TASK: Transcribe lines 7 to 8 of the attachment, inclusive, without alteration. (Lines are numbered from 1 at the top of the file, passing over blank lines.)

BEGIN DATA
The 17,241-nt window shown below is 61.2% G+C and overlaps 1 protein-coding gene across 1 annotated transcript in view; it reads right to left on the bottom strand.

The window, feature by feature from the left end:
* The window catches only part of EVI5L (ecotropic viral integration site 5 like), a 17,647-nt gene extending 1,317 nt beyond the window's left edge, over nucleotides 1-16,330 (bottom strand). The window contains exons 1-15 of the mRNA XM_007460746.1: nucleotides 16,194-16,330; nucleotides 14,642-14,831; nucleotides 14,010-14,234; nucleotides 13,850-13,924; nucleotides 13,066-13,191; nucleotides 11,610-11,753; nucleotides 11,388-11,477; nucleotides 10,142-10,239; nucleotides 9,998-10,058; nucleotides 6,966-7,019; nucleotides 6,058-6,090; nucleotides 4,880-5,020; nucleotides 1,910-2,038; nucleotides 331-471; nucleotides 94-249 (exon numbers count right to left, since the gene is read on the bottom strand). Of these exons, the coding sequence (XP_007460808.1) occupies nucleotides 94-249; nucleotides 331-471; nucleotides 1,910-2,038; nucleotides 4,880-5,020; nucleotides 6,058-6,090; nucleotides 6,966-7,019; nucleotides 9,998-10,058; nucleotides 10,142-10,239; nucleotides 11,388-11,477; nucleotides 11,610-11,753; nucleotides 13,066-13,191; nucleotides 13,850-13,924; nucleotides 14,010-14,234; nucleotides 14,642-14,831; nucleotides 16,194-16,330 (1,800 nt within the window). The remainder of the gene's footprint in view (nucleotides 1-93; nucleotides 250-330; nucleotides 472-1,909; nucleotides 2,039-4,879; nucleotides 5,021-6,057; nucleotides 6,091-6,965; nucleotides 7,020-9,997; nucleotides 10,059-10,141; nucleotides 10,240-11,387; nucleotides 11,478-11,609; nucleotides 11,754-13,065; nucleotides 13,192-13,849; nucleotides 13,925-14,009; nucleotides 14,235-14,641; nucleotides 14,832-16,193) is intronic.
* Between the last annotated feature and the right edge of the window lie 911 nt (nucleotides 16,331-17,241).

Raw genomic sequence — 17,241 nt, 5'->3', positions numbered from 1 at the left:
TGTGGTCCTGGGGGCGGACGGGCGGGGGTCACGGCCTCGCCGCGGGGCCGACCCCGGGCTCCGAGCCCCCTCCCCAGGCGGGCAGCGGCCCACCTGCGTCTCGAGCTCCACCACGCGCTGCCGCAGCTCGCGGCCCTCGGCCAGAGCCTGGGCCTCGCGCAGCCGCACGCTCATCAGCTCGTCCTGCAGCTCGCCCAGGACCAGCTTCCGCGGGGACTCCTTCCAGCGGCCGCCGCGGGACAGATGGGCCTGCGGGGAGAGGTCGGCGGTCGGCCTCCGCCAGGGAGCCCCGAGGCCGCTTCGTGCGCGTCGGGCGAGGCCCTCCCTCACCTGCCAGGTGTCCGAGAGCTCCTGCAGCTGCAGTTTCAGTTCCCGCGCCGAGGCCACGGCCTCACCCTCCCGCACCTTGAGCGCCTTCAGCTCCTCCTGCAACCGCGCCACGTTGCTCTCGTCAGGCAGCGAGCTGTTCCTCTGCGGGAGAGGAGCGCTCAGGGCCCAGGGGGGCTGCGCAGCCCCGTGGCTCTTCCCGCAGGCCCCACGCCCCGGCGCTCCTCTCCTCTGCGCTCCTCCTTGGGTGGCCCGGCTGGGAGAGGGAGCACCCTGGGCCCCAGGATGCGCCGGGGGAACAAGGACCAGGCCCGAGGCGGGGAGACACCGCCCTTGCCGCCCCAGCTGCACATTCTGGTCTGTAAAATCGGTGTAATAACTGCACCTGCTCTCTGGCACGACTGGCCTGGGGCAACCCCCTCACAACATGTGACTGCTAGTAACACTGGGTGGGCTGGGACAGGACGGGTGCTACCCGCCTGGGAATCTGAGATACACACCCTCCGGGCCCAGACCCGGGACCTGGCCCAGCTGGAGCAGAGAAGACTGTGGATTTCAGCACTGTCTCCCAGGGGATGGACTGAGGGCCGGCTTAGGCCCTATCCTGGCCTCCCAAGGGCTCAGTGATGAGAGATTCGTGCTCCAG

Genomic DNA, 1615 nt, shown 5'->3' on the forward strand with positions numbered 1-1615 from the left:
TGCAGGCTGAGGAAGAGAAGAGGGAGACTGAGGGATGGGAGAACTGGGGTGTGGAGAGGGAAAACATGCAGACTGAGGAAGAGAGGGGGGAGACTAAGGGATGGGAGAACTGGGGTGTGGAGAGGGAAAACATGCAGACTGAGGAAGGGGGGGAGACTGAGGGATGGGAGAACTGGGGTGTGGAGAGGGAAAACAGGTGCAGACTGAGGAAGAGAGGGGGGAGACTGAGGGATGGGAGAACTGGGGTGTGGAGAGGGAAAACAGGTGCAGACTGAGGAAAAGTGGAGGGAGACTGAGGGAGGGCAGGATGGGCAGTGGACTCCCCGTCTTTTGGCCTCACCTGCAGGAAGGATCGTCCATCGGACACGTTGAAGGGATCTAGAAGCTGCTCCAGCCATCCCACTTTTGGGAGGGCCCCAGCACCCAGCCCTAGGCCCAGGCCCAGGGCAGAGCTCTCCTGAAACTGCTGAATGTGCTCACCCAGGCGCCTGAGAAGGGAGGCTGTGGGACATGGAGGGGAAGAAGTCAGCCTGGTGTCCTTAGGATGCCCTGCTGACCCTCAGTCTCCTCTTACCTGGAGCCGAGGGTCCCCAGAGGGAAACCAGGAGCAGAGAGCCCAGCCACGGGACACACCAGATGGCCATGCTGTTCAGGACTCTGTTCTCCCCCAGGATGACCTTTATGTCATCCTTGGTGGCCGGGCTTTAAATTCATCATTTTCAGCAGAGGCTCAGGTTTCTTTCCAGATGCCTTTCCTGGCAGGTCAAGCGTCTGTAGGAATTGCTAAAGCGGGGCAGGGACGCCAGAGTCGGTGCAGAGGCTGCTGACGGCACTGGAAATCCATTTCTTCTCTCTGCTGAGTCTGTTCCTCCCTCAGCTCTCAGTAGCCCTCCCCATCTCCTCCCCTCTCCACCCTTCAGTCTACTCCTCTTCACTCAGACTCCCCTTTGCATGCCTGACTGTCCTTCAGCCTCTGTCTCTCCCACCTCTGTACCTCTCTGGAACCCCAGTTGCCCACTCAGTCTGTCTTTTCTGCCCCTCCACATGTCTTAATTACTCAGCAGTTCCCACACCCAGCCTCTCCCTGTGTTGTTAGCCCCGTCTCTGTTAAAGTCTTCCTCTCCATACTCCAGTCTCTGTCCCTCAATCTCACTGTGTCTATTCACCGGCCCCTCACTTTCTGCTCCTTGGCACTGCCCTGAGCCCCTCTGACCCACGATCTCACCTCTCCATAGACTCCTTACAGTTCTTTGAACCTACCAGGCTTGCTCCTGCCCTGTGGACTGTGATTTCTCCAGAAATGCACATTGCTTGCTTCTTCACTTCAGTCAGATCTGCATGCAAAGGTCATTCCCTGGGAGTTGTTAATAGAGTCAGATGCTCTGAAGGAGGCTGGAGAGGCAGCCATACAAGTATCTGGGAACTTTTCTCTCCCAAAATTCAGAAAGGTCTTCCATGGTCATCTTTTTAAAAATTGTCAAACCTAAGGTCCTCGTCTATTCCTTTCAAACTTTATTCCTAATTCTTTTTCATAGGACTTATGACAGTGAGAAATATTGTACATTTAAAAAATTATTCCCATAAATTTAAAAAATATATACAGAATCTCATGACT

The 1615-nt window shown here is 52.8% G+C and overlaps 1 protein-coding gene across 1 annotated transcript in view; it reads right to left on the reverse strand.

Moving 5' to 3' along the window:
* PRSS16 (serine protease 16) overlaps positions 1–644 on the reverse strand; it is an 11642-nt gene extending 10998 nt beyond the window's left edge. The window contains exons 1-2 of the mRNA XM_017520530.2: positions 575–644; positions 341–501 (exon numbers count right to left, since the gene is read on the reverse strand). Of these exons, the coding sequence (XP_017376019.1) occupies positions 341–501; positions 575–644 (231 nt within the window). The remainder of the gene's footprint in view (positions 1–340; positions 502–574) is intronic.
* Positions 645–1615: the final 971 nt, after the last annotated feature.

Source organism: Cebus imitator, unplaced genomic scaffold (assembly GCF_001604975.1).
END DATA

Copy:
Genomic DNA, 1615 nt, shown 5'->3' on the forward strand with positions numbered 1-1615 from the left:
TGCAGGCTGAGGAAGAGAAGAGGGAGACTGAGGGATGGGAGAACTGGGGTGTGGAGAGGGAAAACATGCAGACTGAGGAAGAGAGGGGGGAGACTAAGGGATGGGAGAACTGGGGTGTGGAGAGGGAAAACATGCAGACTGAGGAAGGGGGGGAGACTGAGGGATGGGAGAACTGGGGTGTGGAGAGGGAAAACAGGTGCAGACTGAGGAAGAGAGGGGGGAGACTGAGGGATGGGAGAACTGGGGTGTGGAGAGGGAAAACAGGTGCAGACTGAGGAAAAGTGGAGGGAGACTGAGGGAGGGCAGGATGGGCAGTGGACTCCCCGTCTTTTGGCCTCACCTGCAGGAAGGATCGTCCATCGGACACGTTGAAGGGATCTAGAAGCTGCTCCAGCCATCCCACTTTTGGGAGGGCCCCAGCACCCAGCCCTAGGCCCAGGCCCAGGGCAGAGCTCTCCTGAAACTGCTGAATGTGCTCACCCAGGCGCCTGAGAAGGGAGGCTGTGGGACATGGAGGGGAAGAAGTCAGCCTGGTGTCCTTAGGATGCCCTGCTGACCCTCAGTCTCCTCTTACCTGGAGCCGAGGGTCCCCAGAGGGAAACCAGGAGCAGAGAGCCCAGCCACGGGACACACCAGATGGCCATGCTGTTCAGGACTCTGTTCTCCCCCAGGATGACCTTTATGTCATCCTTGGTGGCCGGGCTTTAAATTCATCATTTTCAGCAGAGGCTCAGGTTTCTTTCCAGATGCCTTTCCTGGCAGGTCAAGCGTCTGTAGGAATTGCTAAAGCGGGGCAGGGACGCCAGAGTCGGTGCAGAGGCTGCTGACGGCACTGGAAATCCATTTCTTCTCTCTGCTGAGTCTGTTCCTCCCTCAGCTCTCAGTAGCCCTCCCCATCTCCTCCCCTCTCCACCCTTCAGTCTACTCCTCTTCACTCAGACTCCCCTTTGCATGCCTGACTGTCCTTCAGCCTCTGTCTCTCCCACCTCTGTACCTCTCTGGAACCCCAGTTGCCCACTCAGTCTGTCTTTTCTGCCCCTCCACATGTCTTAATTACTCAGCAGTTCCCACACCCAGCCTCTCCCTGTGTTGTTAGCCCCGTCTCTGTTAAAGTCTTCCTCTCCATACTCCAGTCTCTGTCCCTCAATCTCACTGTGTCTATTCACCGGCCCCTCACTTTCTGCTCCTTGGCACTGCCCTGAGCCCCTCTGACCCACGATCTCACCTCTCCATAGACTCCTTACAGTTCTTTGAACCTACCAGGCTTGCTCCTGCCCTGTGGACTGTGATTTCTCCAGAAATGCACATTGCTTGCTTCTTCACTTCAGTCAGATCTGCATGCAAAGGTCATTCCCTGGGAGTTGTTAATAGAGTCAGATGCTCTGAAGGAGGCTGGAGAGGCAGCCATACAAGTATCTGGGAACTTTTCTCTCCCAAAATTCAGAAAGGTCTTCCATGGTCATCTTTTTAAAAATTGTCAAACCTAAGGTCCTCGTCTATTCCTTTCAAACTTTATTCCTAATTCTTTTTCATAGGACTTATGACAGTGAGAAATATTGTACATTTAAAAAATTATTCCCATAAATTTAAAAAATATATACAGAATCTCATGACT